Danny Brown's First Christmas

  • Danny Brown's First Christmas
Danny Brown's First Christmas

Christmases of my childhood were marked by monumental events, few more exciting than the Sunday school program, which slammed the door on three months of school and opened another on two weeks of holidays.

In fourth grade Danny Brown took up residence in the desk behind mine and the rumour travelled fast that his father had forbidden his son from taking part in the program. Some said Mr. Brown was a real-live atheist who was protesting a season gone mad with shopping and carols and mention of the Almighty. So, each Friday, Danny sat in the balcony of our church as we dutifully practiced. I pitied him for he would miss Sunday night's performance. And, worst of all, the sacred candy bags. “Fairy tales,” said Danny, when talking of Christmas. “A buncha clowns looking for an excuse to make more money.” The only Christmas song he knew was one his father made up: “O Come Let Us Ignore Him.”

Miss Farley, our choir director, was a large woman. Her arms weighed more than two of me and she got quite a workout bringing them up to speed. Somehow she stapled holly boughs to the wall behind us, framing the edges of a huge backdrop (“What Child Is This?”).

When we stood to sing, I eased a thorny clipping onto Beth Freeman's chair and when we sat down, she lived to rise again. “OW OW OW!” She howled. “Go to the balcony…NOW!” Miss Thomas ordered me, her chins trembling.

Danny was waiting for me. He had just removed his shoes and socks to massage his toes. We listened as the children sang about angels and shepherds and I told Danny another version which my mother forbade: “While shepherds washed their socks by night all seated on the ground / the angel of the Lord came down and passed the soap around.” He found this funnier than I expected, so I treated him to another: “We three kings of Orient are / Smoking on a rubber cigar / It was loaded, it exploded / Now we're on yonder star.”

A volcanic laugh built within him and stuffing a sock in it did not help. Miss Thomas glared at us and brought her arms to a wobbly halt. “I've had about enough!” she yelled.

Danny whispered, “Then quit eating fudge.”

It was too much for me. I hooted and howled. I buried my head in my lap, knowing there would be no Christmas program for so foolish a child as me.

But by Sunday night, no one had informed me otherwise, so I slicked my hair with Vaseline and dashed through the crunchy snow to our Ford. The big car lurched forward with me in it, thinking of candy bags. I wondered if Danny would be there this night. Or if he would ignore my invitation too.

The church was electric with squealing children and frantic parents bearing combs and brushes and barrettes. Roy Butler arrived with two Chiquita Banana boxes bursting with candy bags and we stood on tiptoe to measure the bags for thickness. There were nuts, hard candy and a few sugary ones—the mint green being my favourite.

With the children assembled in jagged rows, the youngsters waved and the parents searched. I searched too. But no Danny Brown.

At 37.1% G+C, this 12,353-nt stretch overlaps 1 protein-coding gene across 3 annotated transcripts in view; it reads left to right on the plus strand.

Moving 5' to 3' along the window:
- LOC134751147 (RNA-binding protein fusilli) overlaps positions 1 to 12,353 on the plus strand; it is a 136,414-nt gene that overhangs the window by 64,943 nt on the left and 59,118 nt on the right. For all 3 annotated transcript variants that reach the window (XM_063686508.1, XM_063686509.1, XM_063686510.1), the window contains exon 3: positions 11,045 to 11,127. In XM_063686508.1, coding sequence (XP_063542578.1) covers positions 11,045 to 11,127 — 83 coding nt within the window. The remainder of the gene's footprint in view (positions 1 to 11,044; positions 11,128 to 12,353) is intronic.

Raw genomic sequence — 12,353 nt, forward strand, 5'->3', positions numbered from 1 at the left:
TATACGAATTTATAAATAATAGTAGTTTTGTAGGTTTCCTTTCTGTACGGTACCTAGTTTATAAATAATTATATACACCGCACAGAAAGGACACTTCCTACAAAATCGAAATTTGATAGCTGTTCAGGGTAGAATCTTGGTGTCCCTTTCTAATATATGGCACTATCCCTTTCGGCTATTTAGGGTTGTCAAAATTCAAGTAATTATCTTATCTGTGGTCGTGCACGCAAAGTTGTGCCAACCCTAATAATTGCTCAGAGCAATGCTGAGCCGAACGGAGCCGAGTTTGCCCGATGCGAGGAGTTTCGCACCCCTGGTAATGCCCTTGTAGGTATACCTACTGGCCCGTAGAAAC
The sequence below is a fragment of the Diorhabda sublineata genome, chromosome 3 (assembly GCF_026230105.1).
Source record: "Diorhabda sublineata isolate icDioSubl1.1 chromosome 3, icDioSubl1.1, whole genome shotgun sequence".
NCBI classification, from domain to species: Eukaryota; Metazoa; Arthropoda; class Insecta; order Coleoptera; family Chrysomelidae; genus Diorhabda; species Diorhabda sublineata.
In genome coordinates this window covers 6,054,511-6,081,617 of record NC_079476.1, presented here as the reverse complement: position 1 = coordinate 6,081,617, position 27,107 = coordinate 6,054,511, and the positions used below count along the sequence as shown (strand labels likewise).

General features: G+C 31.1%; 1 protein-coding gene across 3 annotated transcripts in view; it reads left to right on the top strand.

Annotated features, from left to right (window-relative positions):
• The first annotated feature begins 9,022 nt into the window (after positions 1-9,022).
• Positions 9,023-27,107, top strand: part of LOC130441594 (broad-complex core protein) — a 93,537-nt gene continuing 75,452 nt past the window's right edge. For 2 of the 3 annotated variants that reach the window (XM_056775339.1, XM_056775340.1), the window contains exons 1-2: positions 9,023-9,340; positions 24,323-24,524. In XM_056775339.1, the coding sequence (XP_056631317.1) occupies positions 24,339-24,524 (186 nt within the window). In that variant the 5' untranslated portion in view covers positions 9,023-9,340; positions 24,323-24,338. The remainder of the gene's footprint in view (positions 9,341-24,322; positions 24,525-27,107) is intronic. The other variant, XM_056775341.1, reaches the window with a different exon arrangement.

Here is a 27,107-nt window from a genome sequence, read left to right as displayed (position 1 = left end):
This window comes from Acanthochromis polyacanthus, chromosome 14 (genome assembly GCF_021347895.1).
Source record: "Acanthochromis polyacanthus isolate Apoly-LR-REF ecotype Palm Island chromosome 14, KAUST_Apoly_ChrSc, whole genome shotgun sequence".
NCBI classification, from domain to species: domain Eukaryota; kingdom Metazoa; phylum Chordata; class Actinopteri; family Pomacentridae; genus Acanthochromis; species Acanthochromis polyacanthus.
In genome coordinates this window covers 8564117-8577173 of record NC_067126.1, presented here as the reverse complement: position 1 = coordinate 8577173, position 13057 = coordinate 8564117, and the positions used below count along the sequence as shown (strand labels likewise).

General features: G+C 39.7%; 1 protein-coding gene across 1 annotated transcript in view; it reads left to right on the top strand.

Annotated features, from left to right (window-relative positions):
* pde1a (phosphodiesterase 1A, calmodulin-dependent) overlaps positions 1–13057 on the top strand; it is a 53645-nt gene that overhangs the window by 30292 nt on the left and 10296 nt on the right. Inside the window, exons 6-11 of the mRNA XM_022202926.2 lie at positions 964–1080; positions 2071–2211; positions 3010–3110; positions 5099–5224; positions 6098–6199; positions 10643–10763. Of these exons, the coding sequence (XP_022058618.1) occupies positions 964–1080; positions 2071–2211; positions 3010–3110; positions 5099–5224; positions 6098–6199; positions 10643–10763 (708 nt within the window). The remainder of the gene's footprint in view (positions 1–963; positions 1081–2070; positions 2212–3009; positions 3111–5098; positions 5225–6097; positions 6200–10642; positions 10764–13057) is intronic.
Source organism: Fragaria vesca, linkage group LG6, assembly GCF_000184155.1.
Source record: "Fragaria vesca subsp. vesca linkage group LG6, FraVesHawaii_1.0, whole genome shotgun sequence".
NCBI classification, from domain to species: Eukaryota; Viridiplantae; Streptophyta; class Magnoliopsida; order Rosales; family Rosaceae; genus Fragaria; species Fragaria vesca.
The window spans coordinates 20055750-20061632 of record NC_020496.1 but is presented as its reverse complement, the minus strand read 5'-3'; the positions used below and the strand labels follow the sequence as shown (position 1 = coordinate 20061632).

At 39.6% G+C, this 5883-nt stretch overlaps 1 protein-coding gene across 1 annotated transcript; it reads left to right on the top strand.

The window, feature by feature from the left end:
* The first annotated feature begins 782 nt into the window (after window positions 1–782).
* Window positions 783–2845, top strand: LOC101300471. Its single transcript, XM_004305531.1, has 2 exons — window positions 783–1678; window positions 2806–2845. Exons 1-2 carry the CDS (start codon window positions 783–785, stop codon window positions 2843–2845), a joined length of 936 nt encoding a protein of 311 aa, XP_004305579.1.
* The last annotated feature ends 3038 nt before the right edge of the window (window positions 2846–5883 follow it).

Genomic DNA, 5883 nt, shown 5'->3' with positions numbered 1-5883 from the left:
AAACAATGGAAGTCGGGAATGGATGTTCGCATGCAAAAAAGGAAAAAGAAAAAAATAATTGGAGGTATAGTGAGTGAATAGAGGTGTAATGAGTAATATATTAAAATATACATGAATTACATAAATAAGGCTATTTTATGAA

“And there were in the same country shepherds abiding in the field, keeping watch over their flock by night.” Beth Freeman stood centre stage, the words memorized, her enunciation flawless. “And, lo, the angel of the Lord came upon them, and the glory of the Lord shone round about them: and they were sore afraid.”

And there he was: Danny Brown. Making faces at me from the balcony.

“And the angel said unto them, ‘Fear not: for, behold, I bring you good tidings of great joy…For unto you is born this day in the city of David a Saviour, which is Christ the Lord.'”

With the final prayer came the dispensing of the sacred bags. Roy Butler memorized our faces to discourage repeat customers.

Never in all my years do I recall seeing an extra candy bag, for Mr. Butler was a meticulous accountant. But this year there was. He stared at it, bewildered by his mathematics.

I cleared my throat and pointed at Danny Brown. “Hey, what about him?”

Mr. Butler smiled and placed the leftover bag in the big brown box. I walked over and, pulling a small handful of treasure from my sack, thunked it into the box. One by one the others followed. A few sneaked out, but most of us gave quickly, before changing our minds.

That night Danny Brown left the church with his very own candy bag, 10 pounds of peanuts, two oranges (one of them mine) and a handful of soft candies rattling around a Chiquita Banana box. And when I finally opened my own little treasure chest, I found another Mandarin orange and five soft candies; all of them were mint green. I couldn't believe my eyes.

Nor could I believe that Danny and his father came to our house for Christmas dinner. And they bowed their heads as my father prayed, thanking God for Mom's golden turkey and the special dressing. For buttered yams and mashed potatoes. For the world's best gravy and its heaviest fruitcake. “The laying on of Christmas,” he called it.

Mr. Brown didn't close his eyes or anything—he had a ways to go—but his son did. And when he opened them, he grabbed a fork and smiled at me. “Now we're on yonder star,” he said, shaking his head. It was Danny Brown's very first Christmas.